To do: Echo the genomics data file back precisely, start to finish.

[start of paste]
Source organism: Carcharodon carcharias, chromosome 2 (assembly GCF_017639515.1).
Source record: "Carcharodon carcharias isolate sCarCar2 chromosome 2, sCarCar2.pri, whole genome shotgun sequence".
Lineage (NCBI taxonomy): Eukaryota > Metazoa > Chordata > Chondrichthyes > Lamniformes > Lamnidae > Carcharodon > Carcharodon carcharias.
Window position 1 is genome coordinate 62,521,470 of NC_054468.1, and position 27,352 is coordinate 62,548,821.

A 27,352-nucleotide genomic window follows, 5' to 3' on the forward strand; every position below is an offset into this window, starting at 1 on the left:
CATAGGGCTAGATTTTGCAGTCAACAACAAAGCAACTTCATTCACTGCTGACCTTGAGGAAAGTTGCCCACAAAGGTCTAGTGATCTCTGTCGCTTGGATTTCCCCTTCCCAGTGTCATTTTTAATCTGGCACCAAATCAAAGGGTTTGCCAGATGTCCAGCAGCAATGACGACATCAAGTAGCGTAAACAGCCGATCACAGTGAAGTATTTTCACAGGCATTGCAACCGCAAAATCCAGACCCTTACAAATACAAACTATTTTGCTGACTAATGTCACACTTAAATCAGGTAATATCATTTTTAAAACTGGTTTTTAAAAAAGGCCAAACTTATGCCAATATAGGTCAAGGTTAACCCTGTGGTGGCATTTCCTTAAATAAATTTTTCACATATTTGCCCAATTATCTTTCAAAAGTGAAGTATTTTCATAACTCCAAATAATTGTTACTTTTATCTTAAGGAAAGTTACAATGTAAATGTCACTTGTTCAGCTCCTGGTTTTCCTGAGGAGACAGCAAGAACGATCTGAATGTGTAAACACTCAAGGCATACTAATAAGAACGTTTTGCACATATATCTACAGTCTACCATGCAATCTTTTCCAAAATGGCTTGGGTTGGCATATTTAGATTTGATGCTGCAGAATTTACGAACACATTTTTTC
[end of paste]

Source organism: Carcharodon carcharias, chromosome 2 (assembly GCF_017639515.1).
Source record: "Carcharodon carcharias isolate sCarCar2 chromosome 2, sCarCar2.pri, whole genome shotgun sequence".
Lineage (NCBI taxonomy): Eukaryota > Metazoa > Chordata > Chondrichthyes > Lamniformes > Lamnidae > Carcharodon > Carcharodon carcharias.
Window position 1 is genome coordinate 62,521,470 of NC_054468.1, and position 27,352 is coordinate 62,548,821.

A 27,352-nucleotide genomic window follows, 5' to 3' on the forward strand; every position below is an offset into this window, starting at 1 on the left:
CATAGGGCTAGATTTTGCAGTCAACAACAAAGCAACTTCATTCACTGCTGACCTTGAGGAAAGTTGCCCACAAAGGTCTAGTGATCTCTGTCGCTTGGATTTCCCCTTCCCAGTGTCATTTTTAATCTGGCACCAAATCAAAGGGTTTGCCAGATGTCCAGCAGCAATGACGACATCAAGTAGCGTAAACAGCCGATCACAGTGAAGTATTTTCACAGGCATTGCAACCGCAAAATCCAGACCCTTACAAATACAAACTATTTTGCTGACTAATGTCACACTTAAATCAGGTAATATCATTTTTAAAACTGGTTTTTAAAAAAGGCCAAACTTATGCCAATATAGGTCAAGGTTAACCCTGTGGTGGCATTTCCTTAAATAAATTTTTCACATATTTGCCCAATTATCTTTCAAAAGTGAAGTATTTTCATAACTCCAAATAATTGTTACTTTTATCTTAAGGAAAGTTACAATGTAAATGTCACTTGTTCAGCTCCTGGTTTTCCTGAGGAGACAGCAAGAACGATCTGAATGTGTAAACACTCAAGGCATACTAATAAGAACGTTTTGCACATATATCTACAGTCTACCATGCAATCTTTTCCAAAATGGCTTGGGTTGGCATATTTAGATTTGATGCTGCAGAATTTACGAACACATTTTTTC